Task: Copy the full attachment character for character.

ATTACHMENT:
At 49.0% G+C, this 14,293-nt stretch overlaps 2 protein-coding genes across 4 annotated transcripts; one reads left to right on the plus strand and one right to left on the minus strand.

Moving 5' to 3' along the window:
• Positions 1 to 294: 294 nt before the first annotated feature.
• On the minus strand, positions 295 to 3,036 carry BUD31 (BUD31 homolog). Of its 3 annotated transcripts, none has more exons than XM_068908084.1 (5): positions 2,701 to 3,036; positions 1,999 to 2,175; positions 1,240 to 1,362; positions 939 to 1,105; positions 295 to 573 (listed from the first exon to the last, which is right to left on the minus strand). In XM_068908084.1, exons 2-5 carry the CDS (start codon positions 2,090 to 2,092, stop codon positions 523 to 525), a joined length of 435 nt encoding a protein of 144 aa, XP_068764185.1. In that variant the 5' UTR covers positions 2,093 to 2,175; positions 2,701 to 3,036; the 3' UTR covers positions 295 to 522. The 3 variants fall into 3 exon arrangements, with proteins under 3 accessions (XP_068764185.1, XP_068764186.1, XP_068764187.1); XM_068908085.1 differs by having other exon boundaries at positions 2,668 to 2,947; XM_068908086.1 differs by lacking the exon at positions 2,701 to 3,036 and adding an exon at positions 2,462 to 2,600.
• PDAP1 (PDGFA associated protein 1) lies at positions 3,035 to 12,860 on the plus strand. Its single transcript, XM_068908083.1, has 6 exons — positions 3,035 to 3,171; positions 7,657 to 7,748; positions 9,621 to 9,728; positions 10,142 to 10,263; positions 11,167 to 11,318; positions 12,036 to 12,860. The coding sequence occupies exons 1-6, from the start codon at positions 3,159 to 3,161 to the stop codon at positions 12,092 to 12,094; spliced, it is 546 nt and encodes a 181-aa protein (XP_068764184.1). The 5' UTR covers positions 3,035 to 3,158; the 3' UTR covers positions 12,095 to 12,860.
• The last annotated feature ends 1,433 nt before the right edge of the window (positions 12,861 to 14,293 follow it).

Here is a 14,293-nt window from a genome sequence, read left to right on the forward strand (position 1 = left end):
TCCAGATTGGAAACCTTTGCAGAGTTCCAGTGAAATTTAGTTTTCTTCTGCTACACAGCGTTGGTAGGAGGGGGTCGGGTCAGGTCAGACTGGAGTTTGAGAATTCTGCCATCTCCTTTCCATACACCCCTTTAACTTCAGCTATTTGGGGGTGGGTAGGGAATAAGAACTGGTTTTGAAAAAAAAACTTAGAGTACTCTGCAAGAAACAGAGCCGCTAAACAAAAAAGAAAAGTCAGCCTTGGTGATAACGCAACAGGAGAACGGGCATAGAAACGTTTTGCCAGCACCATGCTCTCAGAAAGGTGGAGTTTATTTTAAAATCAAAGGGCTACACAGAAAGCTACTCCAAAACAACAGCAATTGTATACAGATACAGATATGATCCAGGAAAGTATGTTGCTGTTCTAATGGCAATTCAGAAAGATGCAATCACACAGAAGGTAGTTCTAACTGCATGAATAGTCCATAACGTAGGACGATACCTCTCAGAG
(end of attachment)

At 49.0% G+C, this 14,293-nt stretch overlaps 2 protein-coding genes across 4 annotated transcripts; one reads left to right on the plus strand and one right to left on the minus strand.

Moving 5' to 3' along the window:
• Positions 1 to 294: 294 nt before the first annotated feature.
• On the minus strand, positions 295 to 3,036 carry BUD31 (BUD31 homolog). Of its 3 annotated transcripts, none has more exons than XM_068908084.1 (5): positions 2,701 to 3,036; positions 1,999 to 2,175; positions 1,240 to 1,362; positions 939 to 1,105; positions 295 to 573 (listed from the first exon to the last, which is right to left on the minus strand). In XM_068908084.1, exons 2-5 carry the CDS (start codon positions 2,090 to 2,092, stop codon positions 523 to 525), a joined length of 435 nt encoding a protein of 144 aa, XP_068764185.1. In that variant the 5' UTR covers positions 2,093 to 2,175; positions 2,701 to 3,036; the 3' UTR covers positions 295 to 522. The 3 variants fall into 3 exon arrangements, with proteins under 3 accessions (XP_068764185.1, XP_068764186.1, XP_068764187.1); XM_068908085.1 differs by having other exon boundaries at positions 2,668 to 2,947; XM_068908086.1 differs by lacking the exon at positions 2,701 to 3,036 and adding an exon at positions 2,462 to 2,600.
• PDAP1 (PDGFA associated protein 1) lies at positions 3,035 to 12,860 on the plus strand. Its single transcript, XM_068908083.1, has 6 exons — positions 3,035 to 3,171; positions 7,657 to 7,748; positions 9,621 to 9,728; positions 10,142 to 10,263; positions 11,167 to 11,318; positions 12,036 to 12,860. The coding sequence occupies exons 1-6, from the start codon at positions 3,159 to 3,161 to the stop codon at positions 12,092 to 12,094; spliced, it is 546 nt and encodes a 181-aa protein (XP_068764184.1). The 5' UTR covers positions 3,035 to 3,158; the 3' UTR covers positions 12,095 to 12,860.
• The last annotated feature ends 1,433 nt before the right edge of the window (positions 12,861 to 14,293 follow it).

Here is a 14,293-nt window from a genome sequence, read left to right on the forward strand (position 1 = left end):
TCCAGATTGGAAACCTTTGCAGAGTTCCAGTGAAATTTAGTTTTCTTCTGCTACACAGCGTTGGTAGGAGGGGGTCGGGTCAGGTCAGACTGGAGTTTGAGAATTCTGCCATCTCCTTTCCATACACCCCTTTAACTTCAGCTATTTGGGGGTGGGTAGGGAATAAGAACTGGTTTTGAAAAAAAAACTTAGAGTACTCTGCAAGAAACAGAGCCGCTAAACAAAAAAGAAAAGTCAGCCTTGGTGATAACGCAACAGGAGAACGGGCATAGAAACGTTTTGCCAGCACCATGCTCTCAGAAAGGTGGAGTTTATTTTAAAATCAAAGGGCTACACAGAAAGCTACTCCAAAACAACAGCAATTGTATACAGATACAGATATGATCCAGGAAAGTATGTTGCTGTTCTAATGGCAATTCAGAAAGATGCAATCACACAGAAGGTAGTTCTAACTGCATGAATAGTCCATAACGTAGGACGATACCTCTCAGAG